Saturday, September 10, 2016

Enjoy Joan Hall-Hovey's suspense trailer.  Love this one     

Traditional Recipes for when the Chill is in the air

It's September, and time to start thinking about slow cooker recipes and the kind of traditional foods that make you feel all warm inside.  My husband, John has a book called Gifts from the Grandmothers, and I've tried some of those recipes. They are excellent reminders of the days when soups and stews sat all day on the back of the cook stove waiting for the hungry workers and children to sit up to the table.

Here are a few you might like to try

(If you don't have buffalo, beef will do just fine)

Buffalo Oven Stew

2 lbs. of buffalo meat, cut into 1 inch cubes
1 T. fat
1-1/2 T. salt
1 tsp. pepper
1/2 tsp. paprika
1/4 cup flour
1 large onion, chopped
1 can stewed tomatoes
4 carrots, chopped
2 stalks of celery, chopped
4 potatoes, chopped

Brown buffalo cubes and onion in fat on high heat. Reduce to simmer. Mix flour, salt, pepper and paprika sprinkle over browned meat; stir and gradually add water to form gravy. Place mixture in casserole dish. Add tomatoes, carrots, celery and potatoes and sufficient water to cover (leave room in the dish for the biscuit topping to be inside the rim of the dish). Place into baking dish, bake at 350 for 30 minutes. Cover with biscuit topping and return to 425 oven to brown topping.

Biscuit Topping
1-3/4 cups flour 4 tsp. baking powder
1/2 tsp. salt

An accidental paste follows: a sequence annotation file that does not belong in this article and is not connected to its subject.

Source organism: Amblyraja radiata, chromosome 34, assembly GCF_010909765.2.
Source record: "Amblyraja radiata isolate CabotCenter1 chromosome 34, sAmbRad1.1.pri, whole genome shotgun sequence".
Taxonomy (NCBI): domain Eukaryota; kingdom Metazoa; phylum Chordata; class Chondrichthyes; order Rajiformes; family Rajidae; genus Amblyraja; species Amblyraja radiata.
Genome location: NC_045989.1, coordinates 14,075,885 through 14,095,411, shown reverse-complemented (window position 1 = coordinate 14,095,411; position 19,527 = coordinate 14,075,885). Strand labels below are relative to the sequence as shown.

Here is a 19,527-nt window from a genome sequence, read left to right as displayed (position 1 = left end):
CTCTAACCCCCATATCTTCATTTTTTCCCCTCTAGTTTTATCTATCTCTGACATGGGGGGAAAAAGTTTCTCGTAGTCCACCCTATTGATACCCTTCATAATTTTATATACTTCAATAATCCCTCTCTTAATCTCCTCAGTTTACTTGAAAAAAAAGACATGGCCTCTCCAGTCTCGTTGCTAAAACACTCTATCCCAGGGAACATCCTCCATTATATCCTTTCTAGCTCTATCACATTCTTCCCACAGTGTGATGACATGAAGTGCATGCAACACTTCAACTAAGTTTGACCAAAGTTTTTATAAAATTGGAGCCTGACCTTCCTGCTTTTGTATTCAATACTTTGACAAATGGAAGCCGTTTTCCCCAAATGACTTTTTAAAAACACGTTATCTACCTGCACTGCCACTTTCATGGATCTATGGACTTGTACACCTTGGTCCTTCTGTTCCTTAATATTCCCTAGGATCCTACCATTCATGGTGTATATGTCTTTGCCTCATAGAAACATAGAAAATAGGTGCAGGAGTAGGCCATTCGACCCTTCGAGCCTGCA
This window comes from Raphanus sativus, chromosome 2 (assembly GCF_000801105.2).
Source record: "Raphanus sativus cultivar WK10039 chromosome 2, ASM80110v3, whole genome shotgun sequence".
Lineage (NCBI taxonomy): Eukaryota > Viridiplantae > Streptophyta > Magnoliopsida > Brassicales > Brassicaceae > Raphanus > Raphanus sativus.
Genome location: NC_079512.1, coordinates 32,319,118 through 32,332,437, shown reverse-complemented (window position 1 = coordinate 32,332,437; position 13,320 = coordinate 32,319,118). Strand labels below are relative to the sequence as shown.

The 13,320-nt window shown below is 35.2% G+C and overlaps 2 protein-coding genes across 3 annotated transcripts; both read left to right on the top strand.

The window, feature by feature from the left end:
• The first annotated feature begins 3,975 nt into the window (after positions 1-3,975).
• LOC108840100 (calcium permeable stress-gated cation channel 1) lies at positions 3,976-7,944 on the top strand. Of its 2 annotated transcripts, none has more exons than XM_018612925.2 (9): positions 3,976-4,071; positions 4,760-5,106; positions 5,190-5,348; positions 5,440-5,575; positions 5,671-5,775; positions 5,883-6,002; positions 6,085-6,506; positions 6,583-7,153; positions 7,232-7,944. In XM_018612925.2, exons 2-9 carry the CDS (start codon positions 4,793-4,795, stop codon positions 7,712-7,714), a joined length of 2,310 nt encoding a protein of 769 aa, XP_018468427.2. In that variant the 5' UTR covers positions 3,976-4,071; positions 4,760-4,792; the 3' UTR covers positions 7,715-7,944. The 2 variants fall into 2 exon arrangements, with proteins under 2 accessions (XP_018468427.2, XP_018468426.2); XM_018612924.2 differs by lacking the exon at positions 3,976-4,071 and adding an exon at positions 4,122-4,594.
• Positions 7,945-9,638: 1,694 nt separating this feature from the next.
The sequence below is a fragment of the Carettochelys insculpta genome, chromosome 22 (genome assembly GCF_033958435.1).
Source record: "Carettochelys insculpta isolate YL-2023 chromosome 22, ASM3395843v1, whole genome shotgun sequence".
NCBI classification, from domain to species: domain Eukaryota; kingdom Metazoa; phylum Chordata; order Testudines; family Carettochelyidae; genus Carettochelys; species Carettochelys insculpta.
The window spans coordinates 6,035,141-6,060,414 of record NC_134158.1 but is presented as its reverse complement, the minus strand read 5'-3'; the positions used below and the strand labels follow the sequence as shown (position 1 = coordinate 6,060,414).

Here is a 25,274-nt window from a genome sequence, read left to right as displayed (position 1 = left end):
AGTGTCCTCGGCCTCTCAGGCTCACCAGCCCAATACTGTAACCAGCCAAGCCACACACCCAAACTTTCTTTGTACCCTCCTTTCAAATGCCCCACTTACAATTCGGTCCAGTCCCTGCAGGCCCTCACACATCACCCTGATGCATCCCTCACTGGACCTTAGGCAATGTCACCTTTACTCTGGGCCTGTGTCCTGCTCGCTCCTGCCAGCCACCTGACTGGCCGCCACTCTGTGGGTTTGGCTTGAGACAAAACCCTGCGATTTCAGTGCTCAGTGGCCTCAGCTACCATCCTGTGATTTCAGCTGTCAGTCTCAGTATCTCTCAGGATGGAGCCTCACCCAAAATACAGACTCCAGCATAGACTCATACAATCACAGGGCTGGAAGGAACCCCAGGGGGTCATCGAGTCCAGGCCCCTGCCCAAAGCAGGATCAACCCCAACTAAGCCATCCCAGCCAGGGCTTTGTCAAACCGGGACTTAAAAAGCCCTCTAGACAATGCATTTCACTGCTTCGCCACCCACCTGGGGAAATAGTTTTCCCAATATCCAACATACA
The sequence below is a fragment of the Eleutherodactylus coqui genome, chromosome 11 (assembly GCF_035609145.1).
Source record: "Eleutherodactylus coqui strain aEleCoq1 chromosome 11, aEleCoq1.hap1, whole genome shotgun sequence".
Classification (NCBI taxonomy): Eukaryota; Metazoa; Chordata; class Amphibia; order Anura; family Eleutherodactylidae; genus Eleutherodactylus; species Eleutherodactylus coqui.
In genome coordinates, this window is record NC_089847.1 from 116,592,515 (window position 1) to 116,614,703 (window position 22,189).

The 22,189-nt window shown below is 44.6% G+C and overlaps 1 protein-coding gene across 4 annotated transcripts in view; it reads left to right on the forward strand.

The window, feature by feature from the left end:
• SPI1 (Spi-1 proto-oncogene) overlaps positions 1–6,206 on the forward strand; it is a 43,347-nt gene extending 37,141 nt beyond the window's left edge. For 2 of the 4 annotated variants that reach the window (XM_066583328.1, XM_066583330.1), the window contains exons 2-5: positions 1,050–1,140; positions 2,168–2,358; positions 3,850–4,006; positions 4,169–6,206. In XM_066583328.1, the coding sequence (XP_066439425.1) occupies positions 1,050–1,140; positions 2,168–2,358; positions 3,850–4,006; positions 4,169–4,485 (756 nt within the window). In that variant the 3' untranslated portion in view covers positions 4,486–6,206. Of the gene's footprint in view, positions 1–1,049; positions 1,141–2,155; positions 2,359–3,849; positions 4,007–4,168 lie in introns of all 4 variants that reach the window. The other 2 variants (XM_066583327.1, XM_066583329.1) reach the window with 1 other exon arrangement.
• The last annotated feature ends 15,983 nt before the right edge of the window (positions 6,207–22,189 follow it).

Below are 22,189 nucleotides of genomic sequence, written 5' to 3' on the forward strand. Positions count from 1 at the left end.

1/4 cup shortening
1 egg
2/3 cup milk

Sift dry ingredients. Cut in shortening to consistency of cornmeal. Beat egg with milk. Make a well in the center of dry ingredients. Pour in milk mixture. Stir until dough binds together. Place on floured board. Pat into circle, place on top of Buffalo Stew fit to edges of pan until snug. Bake at 425 for 15 – 20 minutes or until top is lightly browned.

Roundhouse Pea Soup
1/2 cup dried split peas, 4 cups water
1 lb. Ham shank or 2 hocks
1 cup grated carrot
1 tsp. salt
1 onion, minced
10 peppercorns, 1 bay leaf
1 cup milk
2 T. flour
Wash peas and soak overnight in water. Place ham shank in slow cooker, add peas and
water in which they were soaked, add salt and seasonings, set to high, and allow to
cook several hours. If cooking in stew pot, bring to boil, reduce to simmer and allow to cook several hours.
Moosejaw Chili
4 lbs. Course ground lean beef/venison/moose
2 cloves garlic, minced
8 T. Chili powder
8 T. Flour
4 tsp. Salt
2 T. Cumin (comino)
1/2 cup beef suet
1/4 lb. Butter
2 cups onion, diced
2 quarts hot water
1 pint tomato puree
3 cups cooked beans (optional)
Season meat with garlic, chili powder, flour, salt and cumin, using your hands to work into meat. Heat suet and butter in heavy kettle and sauté onions until soft but not brown. Stir in meat mixture and cook 20 minutes, stirring often. Add water and tomato puree. Simmer 1 hour, stirring often. Stir in beans and cook 30 minutes longer. Make 1-1/2 gallons of chili.
Sourdough Starter
2 cups warm water into container
1 pkg. active yeast or 1 level T. dried yeast
1 cup white flour